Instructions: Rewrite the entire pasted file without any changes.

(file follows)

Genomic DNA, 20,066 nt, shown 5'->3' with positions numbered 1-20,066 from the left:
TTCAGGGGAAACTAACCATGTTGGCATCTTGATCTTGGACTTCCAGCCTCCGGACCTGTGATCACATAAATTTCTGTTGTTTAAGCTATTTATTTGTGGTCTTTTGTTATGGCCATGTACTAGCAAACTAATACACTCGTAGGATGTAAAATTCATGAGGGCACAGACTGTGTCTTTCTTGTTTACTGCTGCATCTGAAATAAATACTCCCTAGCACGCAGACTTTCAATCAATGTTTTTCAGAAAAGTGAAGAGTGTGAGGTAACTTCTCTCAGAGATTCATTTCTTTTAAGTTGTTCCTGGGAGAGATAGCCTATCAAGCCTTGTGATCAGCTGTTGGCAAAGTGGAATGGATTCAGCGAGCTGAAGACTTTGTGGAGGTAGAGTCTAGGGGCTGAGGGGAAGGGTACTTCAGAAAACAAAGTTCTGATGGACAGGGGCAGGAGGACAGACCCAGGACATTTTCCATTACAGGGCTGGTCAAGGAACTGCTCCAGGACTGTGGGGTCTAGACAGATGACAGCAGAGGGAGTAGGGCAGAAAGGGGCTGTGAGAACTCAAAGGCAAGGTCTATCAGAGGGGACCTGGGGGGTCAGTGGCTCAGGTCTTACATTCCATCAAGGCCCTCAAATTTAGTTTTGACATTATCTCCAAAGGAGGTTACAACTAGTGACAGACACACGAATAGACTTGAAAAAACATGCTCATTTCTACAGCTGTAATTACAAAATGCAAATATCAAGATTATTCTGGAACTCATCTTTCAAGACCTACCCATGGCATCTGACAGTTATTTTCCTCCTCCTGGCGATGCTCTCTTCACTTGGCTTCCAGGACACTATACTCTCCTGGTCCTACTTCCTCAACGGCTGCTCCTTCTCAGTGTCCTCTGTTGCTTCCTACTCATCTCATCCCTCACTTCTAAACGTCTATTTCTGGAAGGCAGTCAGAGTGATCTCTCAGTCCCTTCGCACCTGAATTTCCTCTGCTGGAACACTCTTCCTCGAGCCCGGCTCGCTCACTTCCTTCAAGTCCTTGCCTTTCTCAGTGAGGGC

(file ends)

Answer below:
Genomic DNA, 20,066 nt, shown 5'->3' with positions numbered 1-20,066 from the left:
TTCAGGGGAAACTAACCATGTTGGCATCTTGATCTTGGACTTCCAGCCTCCGGACCTGTGATCACATAAATTTCTGTTGTTTAAGCTATTTATTTGTGGTCTTTTGTTATGGCCATGTACTAGCAAACTAATACACTCGTAGGATGTAAAATTCATGAGGGCACAGACTGTGTCTTTCTTGTTTACTGCTGCATCTGAAATAAATACTCCCTAGCACGCAGACTTTCAATCAATGTTTTTCAGAAAAGTGAAGAGTGTGAGGTAACTTCTCTCAGAGATTCATTTCTTTTAAGTTGTTCCTGGGAGAGATAGCCTATCAAGCCTTGTGATCAGCTGTTGGCAAAGTGGAATGGATTCAGCGAGCTGAAGACTTTGTGGAGGTAGAGTCTAGGGGCTGAGGGGAAGGGTACTTCAGAAAACAAAGTTCTGATGGACAGGGGCAGGAGGACAGACCCAGGACATTTTCCATTACAGGGCTGGTCAAGGAACTGCTCCAGGACTGTGGGGTCTAGACAGATGACAGCAGAGGGAGTAGGGCAGAAAGGGGCTGTGAGAACTCAAAGGCAAGGTCTATCAGAGGGGACCTGGGGGGTCAGTGGCTCAGGTCTTACATTCCATCAAGGCCCTCAAATTTAGTTTTGACATTATCTCCAAAGGAGGTTACAACTAGTGACAGACACACGAATAGACTTGAAAAAACATGCTCATTTCTACAGCTGTAATTACAAAATGCAAATATCAAGATTATTCTGGAACTCATCTTTCAAGACCTACCCATGGCATCTGACAGTTATTTTCCTCCTCCTGGCGATGCTCTCTTCACTTGGCTTCCAGGACACTATACTCTCCTGGTCCTACTTCCTCAACGGCTGCTCCTTCTCAGTGTCCTCTGTTGCTTCCTACTCATCTCATCCCTCACTTCTAAACGTCTATTTCTGGAAGGCAGTCAGAGTGATCTCTCAGTCCCTTCGCACCTGAATTTCCTCTGCTGGAACACTCTTCCTCGAGCCCGGCTCGCTCACTTCCTTCAAGTCCTTGCCTTTCTCAGTGAGGGC